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    Organization: Georgia Association of Educators     Date: 11/19/2017

 

  GAE president pushes for fully-funded schools  
 

(Wednesday,10/25/2017 ©  Valdosta Daily Times)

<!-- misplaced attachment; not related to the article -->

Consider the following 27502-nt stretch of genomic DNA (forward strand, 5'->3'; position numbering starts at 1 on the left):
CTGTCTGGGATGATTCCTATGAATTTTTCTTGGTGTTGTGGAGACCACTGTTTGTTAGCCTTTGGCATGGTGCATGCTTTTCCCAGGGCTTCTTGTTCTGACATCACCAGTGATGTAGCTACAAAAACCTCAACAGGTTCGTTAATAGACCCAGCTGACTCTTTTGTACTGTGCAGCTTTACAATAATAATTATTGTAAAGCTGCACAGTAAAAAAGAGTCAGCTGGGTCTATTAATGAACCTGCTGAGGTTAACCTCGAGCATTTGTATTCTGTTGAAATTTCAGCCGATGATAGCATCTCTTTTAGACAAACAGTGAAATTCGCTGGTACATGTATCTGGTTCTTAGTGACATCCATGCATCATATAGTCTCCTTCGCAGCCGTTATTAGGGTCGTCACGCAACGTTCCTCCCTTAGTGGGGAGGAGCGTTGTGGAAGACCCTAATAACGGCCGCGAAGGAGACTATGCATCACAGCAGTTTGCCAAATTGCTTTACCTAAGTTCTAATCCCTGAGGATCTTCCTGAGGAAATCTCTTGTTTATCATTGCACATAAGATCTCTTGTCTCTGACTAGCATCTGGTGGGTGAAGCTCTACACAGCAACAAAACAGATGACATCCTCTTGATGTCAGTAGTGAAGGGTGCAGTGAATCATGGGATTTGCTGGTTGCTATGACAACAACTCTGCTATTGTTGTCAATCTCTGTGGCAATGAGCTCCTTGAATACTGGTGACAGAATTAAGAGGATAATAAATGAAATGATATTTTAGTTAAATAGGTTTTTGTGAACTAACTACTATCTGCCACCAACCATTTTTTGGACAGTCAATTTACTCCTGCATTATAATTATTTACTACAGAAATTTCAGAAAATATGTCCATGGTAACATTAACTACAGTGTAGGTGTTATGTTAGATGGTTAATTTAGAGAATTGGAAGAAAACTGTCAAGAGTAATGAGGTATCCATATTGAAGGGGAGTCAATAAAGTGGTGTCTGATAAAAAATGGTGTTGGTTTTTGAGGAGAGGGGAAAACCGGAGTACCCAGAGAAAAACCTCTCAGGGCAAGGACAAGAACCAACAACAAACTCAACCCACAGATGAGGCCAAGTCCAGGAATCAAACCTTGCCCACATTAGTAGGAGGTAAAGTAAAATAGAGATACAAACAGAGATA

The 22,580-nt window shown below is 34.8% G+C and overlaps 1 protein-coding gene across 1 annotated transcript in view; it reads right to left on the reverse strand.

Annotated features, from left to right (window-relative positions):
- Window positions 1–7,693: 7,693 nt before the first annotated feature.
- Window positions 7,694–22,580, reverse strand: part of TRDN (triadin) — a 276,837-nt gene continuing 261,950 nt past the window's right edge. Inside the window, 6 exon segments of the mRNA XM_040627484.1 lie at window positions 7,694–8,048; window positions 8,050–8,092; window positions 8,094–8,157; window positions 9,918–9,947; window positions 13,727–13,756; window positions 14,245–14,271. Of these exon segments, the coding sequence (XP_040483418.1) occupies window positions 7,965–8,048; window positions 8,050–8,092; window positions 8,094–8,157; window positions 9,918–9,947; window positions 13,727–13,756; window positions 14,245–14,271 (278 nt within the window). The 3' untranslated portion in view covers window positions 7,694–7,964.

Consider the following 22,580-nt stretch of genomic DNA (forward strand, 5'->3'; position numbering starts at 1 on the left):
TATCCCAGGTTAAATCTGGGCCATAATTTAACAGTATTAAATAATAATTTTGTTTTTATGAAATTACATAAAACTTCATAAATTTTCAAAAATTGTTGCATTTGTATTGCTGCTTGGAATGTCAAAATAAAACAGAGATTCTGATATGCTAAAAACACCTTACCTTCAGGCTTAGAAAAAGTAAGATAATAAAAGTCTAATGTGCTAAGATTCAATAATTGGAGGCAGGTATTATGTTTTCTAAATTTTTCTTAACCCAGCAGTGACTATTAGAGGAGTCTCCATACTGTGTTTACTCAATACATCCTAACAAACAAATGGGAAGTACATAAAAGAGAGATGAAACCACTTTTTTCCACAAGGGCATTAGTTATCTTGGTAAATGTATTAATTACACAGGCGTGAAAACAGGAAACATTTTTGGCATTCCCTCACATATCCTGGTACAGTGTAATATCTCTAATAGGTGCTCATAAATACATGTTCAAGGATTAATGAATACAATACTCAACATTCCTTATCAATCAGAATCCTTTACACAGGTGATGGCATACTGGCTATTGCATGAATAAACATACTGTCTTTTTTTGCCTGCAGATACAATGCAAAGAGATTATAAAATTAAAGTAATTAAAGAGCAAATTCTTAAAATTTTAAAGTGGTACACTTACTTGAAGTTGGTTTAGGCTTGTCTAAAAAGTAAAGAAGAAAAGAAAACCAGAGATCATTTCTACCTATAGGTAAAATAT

VALDOSTA— The Georgia Association of Educators president wants to fully fund schools, protection from school district waivers and recruiting and retaining teachers during his 2017 tour.    The GAE's goals include improving the suffering from austerity cuts, which will be done by calling for the full funding of public schools in next year's legislative session for the 2017-18 school year, said Dr. Sid Chapman, GAE president.  "Austerity cuts are big on the list for us," he said.  Chapman stated numerous rural districts are significantly impacted by funding, which is why an update is needed by the legislature. Chapman shared why he feels fully funded schools are needed.  "Here in America, if you're in the wrong zip code, you're not going to have as well of a funded school," he said.  Chapman said the impact of high poverty in schools should be addressed, as the GAE found a direct link between poverty and low student performance.  "Our belief at GAE is that every child is entitled to an excellent education regardless of zip code," Chapman said. Another item high on the GAE's list is handling harmful school district waivers. He said the waivers are used to undermine the positive intents of the law, which is harmful to students. Chapman cited examples of the harm caused by waivers, such as having too many students, up to 45, in a classroom. He spoke of this issue in depth in a GAE press release.  “While school districts across Georgia have their ‘Teachers Wanted’ notices out, many of their actions tell potential prospects ‘we’ll address your concerns later,’” Chapman said in the release. “In the meantime, waivers tell prospects they will work with few to no bathroom breaks, work even though a child threatens to harm you, work with fewer resources than actually needed, have no time to plan for your classes, work with unmanageable class sizes, work with stacks of unrelated classroom paperwork, work on non-teaching-related assignments, teach classes outside your area of expertise, and fit in a full year’s classwork in fewer school days. Oh, and do this while making sure all of your children, no matter what their abilities and life situations, pass all of their tests and make A’s.” This lends itself to the teacher recruitment and retainment issue the GAE also seeks to improve. A problem that has affected the Valdosta community.  Chapman shared the first step to resolving the issues.  "First, you've got to treat teachers as professionals," he said.  He said the average teaching span for a teacher is five years. The GAE president said a way to improve the number is by respecting teachers, allowing them to be creative and stopping the overuse of testing. For more information or to read the full press release cited in this article, visit  gae.org/issues-and-action/gae-news-center/ . Kimberly Cannon is a Reporter with The Valdosta Daily Times. Her extension is 1376.